Golf Course Management

JUN 2018

Golf Course Management magazine is dedicated to advancing the golf course superintendent profession and helping GCSAA members achieve career success.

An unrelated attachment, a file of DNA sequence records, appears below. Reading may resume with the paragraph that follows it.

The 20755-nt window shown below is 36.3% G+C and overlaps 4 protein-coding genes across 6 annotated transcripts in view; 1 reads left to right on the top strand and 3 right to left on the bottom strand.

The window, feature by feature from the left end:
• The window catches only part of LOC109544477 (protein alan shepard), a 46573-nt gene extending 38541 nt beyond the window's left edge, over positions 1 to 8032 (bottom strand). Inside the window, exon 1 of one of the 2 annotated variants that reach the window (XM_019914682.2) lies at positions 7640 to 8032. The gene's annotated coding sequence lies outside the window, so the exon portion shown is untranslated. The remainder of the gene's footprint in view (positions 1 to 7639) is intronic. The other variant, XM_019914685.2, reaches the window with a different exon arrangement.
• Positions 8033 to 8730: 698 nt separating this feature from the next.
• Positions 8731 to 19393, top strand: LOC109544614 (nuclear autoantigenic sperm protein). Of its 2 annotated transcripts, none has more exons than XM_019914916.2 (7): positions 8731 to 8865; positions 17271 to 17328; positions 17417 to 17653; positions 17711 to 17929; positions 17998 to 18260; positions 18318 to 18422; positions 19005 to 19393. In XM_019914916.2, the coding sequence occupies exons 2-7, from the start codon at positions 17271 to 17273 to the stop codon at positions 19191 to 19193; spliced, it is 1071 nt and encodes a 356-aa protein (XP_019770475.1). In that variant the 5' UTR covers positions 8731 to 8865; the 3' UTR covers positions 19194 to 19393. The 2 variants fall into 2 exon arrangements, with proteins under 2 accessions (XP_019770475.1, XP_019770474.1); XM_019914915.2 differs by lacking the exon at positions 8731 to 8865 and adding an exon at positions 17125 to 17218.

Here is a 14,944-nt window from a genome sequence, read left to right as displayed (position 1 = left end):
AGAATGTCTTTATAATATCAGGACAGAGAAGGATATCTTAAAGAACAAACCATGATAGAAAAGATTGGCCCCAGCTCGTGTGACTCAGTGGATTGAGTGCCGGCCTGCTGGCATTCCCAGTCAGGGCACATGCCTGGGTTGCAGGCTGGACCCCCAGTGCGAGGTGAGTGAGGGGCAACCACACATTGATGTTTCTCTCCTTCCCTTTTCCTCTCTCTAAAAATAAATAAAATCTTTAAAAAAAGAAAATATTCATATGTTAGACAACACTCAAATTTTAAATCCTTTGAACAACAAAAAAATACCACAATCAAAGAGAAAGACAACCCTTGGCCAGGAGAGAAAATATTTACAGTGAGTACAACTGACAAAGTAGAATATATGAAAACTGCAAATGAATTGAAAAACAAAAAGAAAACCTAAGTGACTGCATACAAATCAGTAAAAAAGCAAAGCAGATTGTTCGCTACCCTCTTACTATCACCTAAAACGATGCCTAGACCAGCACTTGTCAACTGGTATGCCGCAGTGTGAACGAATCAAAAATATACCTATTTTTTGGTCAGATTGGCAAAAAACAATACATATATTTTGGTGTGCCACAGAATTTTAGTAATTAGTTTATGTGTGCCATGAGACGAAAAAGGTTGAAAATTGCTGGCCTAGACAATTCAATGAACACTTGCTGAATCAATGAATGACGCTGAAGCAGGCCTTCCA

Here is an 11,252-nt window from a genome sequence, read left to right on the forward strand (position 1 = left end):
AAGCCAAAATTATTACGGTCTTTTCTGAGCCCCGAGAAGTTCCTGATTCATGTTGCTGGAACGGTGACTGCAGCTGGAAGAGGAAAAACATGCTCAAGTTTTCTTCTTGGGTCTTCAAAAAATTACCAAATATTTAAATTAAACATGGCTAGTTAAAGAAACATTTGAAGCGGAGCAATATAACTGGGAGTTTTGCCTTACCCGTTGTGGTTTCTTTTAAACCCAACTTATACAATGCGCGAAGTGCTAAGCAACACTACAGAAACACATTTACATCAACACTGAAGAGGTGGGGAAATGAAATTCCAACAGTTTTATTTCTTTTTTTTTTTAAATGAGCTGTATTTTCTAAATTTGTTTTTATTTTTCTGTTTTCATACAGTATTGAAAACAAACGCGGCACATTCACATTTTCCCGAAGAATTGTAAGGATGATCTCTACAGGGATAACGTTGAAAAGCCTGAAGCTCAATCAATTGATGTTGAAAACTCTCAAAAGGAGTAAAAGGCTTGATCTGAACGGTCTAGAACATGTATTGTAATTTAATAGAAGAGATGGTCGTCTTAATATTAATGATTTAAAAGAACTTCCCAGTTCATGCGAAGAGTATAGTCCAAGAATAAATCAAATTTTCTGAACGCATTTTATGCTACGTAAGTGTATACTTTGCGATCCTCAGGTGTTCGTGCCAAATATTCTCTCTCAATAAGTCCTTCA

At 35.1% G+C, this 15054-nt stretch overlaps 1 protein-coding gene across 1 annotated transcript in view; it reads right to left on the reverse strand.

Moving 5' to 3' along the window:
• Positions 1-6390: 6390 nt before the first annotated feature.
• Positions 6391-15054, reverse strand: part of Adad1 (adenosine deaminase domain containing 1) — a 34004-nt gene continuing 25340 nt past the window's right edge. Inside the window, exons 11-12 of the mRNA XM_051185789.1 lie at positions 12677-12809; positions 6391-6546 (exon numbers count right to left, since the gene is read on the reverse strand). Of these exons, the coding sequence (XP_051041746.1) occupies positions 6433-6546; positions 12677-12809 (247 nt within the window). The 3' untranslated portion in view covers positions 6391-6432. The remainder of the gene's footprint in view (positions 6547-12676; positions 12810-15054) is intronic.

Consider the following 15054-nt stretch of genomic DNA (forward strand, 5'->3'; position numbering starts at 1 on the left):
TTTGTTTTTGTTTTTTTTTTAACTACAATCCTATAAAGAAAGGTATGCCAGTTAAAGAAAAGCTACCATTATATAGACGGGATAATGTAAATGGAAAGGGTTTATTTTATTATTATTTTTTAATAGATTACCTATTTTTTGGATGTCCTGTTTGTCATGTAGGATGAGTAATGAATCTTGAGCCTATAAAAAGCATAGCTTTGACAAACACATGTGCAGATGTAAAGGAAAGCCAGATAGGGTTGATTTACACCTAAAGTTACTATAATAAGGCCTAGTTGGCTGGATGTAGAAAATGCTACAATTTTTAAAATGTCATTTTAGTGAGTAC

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54 GOLF COURSE MANAGEMENT 06.18 and food-and-beverage manager, and told Mi- chaud: "Eddie, you're doing great; just keep up doing what you're doing. "Fox Ridge is one of the most creative de - signs in Maine," Horahan says. "It's got great par-5s, spectacular par-3s and enough variety in its par-4s to keep it distinctive, with doglegs left and right, uphill, downhill. e tees have beau - tiful vistas. It's a gorgeous piece of property." Chief among the improvements that started last off-season is tree-cutting. "You build a course, and 20 years later you have trees encroaching everywhere," Horahan says. "We're trying to soften the course, down - ing trees ... and cutting high grasses between 150 and 200 yards out. We're working hard to make the course challenging from the tips for skilled players while playable for average ones." Michaud's role in the entire effort is crucial as he has drawn on experience dating back three decades to when he helped build Sugarloaf be - fore taking the reins as its superintendent. "e maintenance is superior," Horahan says, "Eddie's a great superintendent. He pays a high level of attention to details. You won't even see a lot of broken tees. "Eddie does that first cut of rough, which you don't see in Maine that often. He has the fairway cut and intermediate cut, which is the width of one mower, then the regular rough cut." Can't beat the life Michaud loves it. "You get up every day and you're out here watching the sunrise, and it's just such a beau - tiful golf course," he says. "ere are no homes around it to speak of. ere's no air traffic. One time, I worked on the 14th green for two hours, and not one car drove by. It's just so peaceful and quiet. We're only 3 miles from downtown, but it feels like you're out in the wilderness somewhere. I love the woods and to hunt and fish and be outside. So this has been a terrific job for me." Construction still gets Michaud's juices flowing. Myshrall says, "Eddie's always doing some - thing, projects here and there — always. He's been trimming trees back every year, working on the wetlands, making them more playable." Michaud adds that he has built several new fairway and greenside bunkers, and drainage — always drainage. Lessons learned Michaud describes his part-ownership as a learning curve. "e biggest lesson," he says, "is how im - portant customer service is — and percep- tions, because what people perceive is real to them. Whether it's true or false. If they per - ceive the course as being too hard for a begin- Michaud (center) and golf course builders Lennie Myshrall (left) and Paul Lessard came together to build Fox Ridge and remain active in its maintenance and operations. "People say Donald Ross got all the choice pieces of ground in New England. Well, he missed this one. This was a beautiful spot to build a golf course." — Ed Michaud

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